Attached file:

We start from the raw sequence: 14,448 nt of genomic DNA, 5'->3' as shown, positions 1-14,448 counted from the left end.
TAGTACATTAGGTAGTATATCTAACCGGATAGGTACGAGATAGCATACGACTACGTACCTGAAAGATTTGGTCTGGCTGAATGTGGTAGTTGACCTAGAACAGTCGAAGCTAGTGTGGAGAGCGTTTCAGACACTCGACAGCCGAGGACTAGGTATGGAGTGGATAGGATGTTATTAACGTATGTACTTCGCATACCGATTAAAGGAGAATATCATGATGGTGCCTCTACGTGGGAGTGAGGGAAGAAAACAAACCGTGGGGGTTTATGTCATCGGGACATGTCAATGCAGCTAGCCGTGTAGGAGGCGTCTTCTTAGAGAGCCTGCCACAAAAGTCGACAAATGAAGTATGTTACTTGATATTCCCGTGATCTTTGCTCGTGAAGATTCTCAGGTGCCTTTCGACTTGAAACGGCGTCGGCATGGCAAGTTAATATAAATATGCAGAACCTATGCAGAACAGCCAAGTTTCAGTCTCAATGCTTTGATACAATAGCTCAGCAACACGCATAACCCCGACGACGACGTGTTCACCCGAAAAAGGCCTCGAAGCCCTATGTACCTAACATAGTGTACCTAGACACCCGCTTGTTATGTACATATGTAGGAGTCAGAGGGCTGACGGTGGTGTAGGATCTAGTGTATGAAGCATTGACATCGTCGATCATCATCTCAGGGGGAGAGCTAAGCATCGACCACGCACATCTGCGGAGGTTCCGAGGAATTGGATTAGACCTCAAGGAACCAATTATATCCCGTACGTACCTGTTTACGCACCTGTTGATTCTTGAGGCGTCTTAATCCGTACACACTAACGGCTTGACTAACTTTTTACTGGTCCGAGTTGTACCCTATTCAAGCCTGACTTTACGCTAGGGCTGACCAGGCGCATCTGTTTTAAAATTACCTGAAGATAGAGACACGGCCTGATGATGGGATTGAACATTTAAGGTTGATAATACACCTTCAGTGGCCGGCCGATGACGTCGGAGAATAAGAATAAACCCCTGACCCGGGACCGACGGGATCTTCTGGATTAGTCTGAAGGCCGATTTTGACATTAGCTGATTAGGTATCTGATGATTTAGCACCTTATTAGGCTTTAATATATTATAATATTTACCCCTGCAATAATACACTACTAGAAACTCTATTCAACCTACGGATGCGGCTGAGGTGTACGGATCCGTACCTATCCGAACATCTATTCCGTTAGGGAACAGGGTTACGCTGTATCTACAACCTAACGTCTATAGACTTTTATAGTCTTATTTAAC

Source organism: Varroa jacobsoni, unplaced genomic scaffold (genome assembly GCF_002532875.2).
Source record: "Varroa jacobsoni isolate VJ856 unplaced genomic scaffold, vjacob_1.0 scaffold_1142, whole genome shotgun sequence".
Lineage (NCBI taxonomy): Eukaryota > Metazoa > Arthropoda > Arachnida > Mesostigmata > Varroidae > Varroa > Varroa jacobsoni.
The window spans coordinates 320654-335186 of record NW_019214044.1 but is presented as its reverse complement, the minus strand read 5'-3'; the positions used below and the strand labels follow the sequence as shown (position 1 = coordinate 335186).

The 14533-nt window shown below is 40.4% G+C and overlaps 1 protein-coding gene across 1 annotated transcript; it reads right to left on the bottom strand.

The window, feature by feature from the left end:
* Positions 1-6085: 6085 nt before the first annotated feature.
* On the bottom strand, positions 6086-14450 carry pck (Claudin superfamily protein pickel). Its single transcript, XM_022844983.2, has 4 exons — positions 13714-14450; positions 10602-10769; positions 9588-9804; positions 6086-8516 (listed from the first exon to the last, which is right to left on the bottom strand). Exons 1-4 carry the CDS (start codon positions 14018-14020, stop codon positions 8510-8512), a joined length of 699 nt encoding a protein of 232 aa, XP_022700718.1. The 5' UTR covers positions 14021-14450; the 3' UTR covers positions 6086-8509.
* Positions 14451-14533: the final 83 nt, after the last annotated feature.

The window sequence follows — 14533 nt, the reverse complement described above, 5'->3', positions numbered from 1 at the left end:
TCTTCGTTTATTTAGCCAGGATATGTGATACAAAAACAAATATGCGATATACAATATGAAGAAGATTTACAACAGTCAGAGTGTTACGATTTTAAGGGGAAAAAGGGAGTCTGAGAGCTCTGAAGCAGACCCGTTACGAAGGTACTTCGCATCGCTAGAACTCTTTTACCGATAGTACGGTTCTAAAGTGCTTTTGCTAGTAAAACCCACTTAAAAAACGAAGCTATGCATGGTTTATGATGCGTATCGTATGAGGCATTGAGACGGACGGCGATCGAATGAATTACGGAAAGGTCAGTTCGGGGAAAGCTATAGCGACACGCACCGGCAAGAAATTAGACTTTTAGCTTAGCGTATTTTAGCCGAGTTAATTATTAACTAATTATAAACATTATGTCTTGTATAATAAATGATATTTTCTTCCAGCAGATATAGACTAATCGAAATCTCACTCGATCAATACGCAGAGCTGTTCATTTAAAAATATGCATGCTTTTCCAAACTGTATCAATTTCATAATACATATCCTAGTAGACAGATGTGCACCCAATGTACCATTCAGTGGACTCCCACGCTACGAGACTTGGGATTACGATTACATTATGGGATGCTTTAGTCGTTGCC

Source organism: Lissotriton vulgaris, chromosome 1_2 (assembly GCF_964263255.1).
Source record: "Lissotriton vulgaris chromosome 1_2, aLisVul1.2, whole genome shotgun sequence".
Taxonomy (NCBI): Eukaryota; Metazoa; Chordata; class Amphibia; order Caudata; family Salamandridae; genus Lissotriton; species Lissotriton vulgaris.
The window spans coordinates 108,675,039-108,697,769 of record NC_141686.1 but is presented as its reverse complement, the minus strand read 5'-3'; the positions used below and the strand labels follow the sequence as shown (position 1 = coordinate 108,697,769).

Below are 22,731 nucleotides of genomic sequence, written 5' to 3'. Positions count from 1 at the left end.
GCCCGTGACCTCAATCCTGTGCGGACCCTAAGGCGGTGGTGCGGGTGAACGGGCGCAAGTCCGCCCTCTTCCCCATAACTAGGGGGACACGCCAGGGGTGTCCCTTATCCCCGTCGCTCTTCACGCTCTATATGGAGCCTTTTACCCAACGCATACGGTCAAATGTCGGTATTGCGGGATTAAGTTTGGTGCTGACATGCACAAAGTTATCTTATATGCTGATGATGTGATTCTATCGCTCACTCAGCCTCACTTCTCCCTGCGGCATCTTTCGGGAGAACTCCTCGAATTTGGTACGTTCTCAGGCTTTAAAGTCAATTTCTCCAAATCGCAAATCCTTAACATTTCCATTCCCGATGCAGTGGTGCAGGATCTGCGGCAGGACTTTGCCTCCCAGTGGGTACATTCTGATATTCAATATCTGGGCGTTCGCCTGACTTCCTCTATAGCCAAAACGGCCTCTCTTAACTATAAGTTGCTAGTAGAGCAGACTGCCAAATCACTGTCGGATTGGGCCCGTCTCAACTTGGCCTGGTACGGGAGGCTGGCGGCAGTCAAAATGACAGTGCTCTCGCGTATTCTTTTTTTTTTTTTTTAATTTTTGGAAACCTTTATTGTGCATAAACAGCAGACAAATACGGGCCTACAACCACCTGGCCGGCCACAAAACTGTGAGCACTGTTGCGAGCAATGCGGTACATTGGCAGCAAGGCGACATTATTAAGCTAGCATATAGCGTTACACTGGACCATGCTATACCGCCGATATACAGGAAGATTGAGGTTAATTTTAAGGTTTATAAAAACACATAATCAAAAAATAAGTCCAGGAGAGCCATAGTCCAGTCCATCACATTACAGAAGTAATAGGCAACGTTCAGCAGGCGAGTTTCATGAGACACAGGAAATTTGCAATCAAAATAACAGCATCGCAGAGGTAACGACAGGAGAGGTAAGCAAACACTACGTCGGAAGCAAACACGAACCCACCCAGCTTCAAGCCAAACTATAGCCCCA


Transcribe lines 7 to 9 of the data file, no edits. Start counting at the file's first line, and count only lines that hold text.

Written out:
The 14533-nt window shown below is 40.4% G+C and overlaps 1 protein-coding gene across 1 annotated transcript; it reads right to left on the bottom strand.

The window, feature by feature from the left end:
* Positions 1-6085: 6085 nt before the first annotated feature.